He also read a book I picked up for both of us at WI6, whose author, I am excited to say, is coming to Gibson’s June 2: It Happened On the Way to War: A Marine’s Path to Peace, by Rye Barcott. As a former Marine himself, the Computer Scientist has this to say about Rye and his work:
“Rye Barcott is an amazing human with unbelievable energy and drive. While only a college student on the path to service as a Marine Officer, Rye envisions and launches a grass-roots non-profit in one of the most challenging locations in all of Africa: the Kibera slums in Kenya. He tells his story of navigating the complexities of governmental organizations and the military, balancing his studies and personal life, and overcoming challenges that would cause most to simply quit. I especially appreciate Rye’s honest description of the disappointments in his life without letting them slow him down. Rye’s story is one that every person could benefit from hearing.” I can’t wait to read the book myself, and hear Rye at Gibson’s.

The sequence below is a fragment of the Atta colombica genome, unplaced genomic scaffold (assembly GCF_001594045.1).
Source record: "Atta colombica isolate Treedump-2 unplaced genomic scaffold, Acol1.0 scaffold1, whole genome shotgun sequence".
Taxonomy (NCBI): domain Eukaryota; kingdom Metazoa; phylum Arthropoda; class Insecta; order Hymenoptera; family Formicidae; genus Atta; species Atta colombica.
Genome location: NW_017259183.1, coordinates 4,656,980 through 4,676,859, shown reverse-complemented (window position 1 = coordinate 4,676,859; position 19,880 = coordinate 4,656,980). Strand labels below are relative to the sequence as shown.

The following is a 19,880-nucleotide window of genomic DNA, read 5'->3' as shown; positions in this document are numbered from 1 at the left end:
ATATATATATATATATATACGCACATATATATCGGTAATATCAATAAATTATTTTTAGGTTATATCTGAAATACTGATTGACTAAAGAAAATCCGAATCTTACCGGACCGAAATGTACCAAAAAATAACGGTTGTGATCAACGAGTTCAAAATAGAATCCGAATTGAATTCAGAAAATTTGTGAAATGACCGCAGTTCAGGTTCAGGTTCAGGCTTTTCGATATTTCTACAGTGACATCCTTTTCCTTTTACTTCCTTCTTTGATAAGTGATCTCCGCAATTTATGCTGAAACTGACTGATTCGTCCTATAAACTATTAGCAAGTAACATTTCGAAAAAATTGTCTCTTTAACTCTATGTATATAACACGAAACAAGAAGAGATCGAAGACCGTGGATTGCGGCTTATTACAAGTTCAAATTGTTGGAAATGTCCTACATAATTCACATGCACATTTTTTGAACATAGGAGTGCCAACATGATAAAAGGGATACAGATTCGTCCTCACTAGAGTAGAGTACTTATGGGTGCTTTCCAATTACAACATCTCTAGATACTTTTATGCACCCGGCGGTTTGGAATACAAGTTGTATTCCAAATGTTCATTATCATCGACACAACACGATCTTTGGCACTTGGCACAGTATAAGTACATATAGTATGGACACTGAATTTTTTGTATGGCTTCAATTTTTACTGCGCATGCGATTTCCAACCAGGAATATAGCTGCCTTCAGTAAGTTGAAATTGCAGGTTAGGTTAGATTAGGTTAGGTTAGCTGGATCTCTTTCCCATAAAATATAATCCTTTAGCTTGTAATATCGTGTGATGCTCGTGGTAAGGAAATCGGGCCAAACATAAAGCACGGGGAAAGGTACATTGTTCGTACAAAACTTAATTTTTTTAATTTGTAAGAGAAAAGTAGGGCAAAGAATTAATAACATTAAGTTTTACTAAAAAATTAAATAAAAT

I’ve started Kraken: The Curious, Exciting, and Slightly Disturbing Science of Squid, by Wendy Williams, who is coming to Gibson’s on April 21, and so far it’s fascinating. I want to read all kinds of things; my bedside piles continue to overflow, plus I’ve re-discovered some to-reads on the shelves as I re-organized. For Lent, I’m reading Opening To You: Zen-Inspired Translations of the Psalms, by Norman Fischer, which I found at the St. Michael’s library book sale shelf.
On April 23, I am planning to attend the Five Colleges Book Sale once again, and I can’t wait to see what treasures I’ll find. And now that I have an IPad, I am probably going to have to see what the e-book fuss is all about, so I’ll be able to discuss physical versus e-books intelligently. Stay tuned!